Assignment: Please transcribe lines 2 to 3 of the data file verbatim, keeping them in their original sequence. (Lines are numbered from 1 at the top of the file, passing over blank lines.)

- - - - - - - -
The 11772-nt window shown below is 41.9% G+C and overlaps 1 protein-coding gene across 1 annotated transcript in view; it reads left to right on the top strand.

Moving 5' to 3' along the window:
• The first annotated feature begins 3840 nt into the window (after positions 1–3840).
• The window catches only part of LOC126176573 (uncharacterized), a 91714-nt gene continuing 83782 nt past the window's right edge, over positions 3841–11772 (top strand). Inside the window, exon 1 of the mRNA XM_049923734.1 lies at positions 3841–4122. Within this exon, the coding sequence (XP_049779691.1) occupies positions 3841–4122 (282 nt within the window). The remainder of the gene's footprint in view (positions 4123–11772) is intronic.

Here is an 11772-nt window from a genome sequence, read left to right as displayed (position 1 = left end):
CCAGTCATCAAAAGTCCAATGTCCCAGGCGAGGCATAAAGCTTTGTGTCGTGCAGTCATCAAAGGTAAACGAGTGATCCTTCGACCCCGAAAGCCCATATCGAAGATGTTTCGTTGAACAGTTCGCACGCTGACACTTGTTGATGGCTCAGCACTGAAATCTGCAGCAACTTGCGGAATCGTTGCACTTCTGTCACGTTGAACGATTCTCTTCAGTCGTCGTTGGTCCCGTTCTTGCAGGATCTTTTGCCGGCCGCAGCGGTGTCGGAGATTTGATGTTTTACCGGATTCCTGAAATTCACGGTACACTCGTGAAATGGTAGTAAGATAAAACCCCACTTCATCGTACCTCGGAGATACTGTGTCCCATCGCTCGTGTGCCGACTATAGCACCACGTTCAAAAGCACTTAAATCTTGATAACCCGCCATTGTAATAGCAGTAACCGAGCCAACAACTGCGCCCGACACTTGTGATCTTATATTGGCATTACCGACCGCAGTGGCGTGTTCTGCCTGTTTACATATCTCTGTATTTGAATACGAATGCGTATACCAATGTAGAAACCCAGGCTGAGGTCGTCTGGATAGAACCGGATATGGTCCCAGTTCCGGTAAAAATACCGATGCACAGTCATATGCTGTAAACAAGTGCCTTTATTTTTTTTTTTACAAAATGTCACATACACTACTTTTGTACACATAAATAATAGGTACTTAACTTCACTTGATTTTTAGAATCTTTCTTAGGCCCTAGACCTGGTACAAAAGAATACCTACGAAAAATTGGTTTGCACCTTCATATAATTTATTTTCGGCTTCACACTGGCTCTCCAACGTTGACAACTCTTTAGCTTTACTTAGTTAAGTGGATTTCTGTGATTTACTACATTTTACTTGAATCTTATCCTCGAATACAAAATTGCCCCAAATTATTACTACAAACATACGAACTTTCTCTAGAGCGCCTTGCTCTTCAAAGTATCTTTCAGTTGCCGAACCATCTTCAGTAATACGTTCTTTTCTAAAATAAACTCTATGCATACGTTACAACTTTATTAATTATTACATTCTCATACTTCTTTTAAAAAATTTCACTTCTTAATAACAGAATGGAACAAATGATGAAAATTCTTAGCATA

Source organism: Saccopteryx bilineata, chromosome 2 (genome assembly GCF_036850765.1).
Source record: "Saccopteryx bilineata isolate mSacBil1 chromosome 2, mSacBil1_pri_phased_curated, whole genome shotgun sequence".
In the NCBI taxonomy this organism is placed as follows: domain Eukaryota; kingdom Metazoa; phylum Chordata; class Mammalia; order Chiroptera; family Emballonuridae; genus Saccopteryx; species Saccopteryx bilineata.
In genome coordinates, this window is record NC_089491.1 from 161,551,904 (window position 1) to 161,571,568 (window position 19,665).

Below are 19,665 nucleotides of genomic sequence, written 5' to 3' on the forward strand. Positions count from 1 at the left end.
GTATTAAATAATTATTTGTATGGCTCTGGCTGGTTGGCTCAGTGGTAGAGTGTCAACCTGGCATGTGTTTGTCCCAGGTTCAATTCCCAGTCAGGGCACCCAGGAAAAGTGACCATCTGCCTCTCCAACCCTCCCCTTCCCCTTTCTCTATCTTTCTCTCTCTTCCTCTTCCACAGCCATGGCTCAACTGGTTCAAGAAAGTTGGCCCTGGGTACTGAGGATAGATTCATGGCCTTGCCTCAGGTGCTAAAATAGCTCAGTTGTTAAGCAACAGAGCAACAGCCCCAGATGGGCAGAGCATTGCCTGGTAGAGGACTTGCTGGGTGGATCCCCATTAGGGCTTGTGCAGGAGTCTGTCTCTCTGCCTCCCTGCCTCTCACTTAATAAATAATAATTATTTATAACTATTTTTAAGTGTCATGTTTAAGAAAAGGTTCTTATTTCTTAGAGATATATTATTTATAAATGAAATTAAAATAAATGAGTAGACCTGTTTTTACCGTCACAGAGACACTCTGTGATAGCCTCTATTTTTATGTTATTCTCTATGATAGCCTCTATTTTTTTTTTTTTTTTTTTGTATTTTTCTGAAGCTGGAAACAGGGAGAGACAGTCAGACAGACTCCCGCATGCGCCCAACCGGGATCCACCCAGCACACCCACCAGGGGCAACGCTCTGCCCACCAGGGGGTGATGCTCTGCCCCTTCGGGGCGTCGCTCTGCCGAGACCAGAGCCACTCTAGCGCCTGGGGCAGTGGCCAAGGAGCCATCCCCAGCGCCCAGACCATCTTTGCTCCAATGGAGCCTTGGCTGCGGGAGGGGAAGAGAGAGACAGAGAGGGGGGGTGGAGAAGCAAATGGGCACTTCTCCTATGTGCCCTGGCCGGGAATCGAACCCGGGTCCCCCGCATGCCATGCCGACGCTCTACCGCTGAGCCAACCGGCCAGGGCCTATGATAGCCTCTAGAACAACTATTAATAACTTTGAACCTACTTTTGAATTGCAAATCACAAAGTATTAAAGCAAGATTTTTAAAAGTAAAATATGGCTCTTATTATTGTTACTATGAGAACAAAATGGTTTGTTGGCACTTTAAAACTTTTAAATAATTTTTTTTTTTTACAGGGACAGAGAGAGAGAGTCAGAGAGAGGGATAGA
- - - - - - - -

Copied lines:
Moving 5' to 3' along the window:
• The first annotated feature begins 3840 nt into the window (after positions 1–3840).